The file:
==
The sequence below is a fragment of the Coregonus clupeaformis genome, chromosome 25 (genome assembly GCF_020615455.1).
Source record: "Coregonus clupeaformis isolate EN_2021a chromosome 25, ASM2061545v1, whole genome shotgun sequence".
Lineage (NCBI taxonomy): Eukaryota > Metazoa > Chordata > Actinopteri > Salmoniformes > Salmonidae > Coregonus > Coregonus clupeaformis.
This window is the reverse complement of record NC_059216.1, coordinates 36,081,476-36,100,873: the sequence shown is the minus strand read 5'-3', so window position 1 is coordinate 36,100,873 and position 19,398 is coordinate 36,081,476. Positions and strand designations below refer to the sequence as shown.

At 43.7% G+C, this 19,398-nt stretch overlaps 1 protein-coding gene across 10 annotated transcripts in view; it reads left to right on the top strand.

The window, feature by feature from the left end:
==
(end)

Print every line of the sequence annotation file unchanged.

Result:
The sequence below is a fragment of the Coregonus clupeaformis genome, chromosome 25 (genome assembly GCF_020615455.1).
Source record: "Coregonus clupeaformis isolate EN_2021a chromosome 25, ASM2061545v1, whole genome shotgun sequence".
Lineage (NCBI taxonomy): Eukaryota > Metazoa > Chordata > Actinopteri > Salmoniformes > Salmonidae > Coregonus > Coregonus clupeaformis.
This window is the reverse complement of record NC_059216.1, coordinates 36,081,476-36,100,873: the sequence shown is the minus strand read 5'-3', so window position 1 is coordinate 36,100,873 and position 19,398 is coordinate 36,081,476. Positions and strand designations below refer to the sequence as shown.

At 43.7% G+C, this 19,398-nt stretch overlaps 1 protein-coding gene across 10 annotated transcripts in view; it reads left to right on the top strand.

The window, feature by feature from the left end: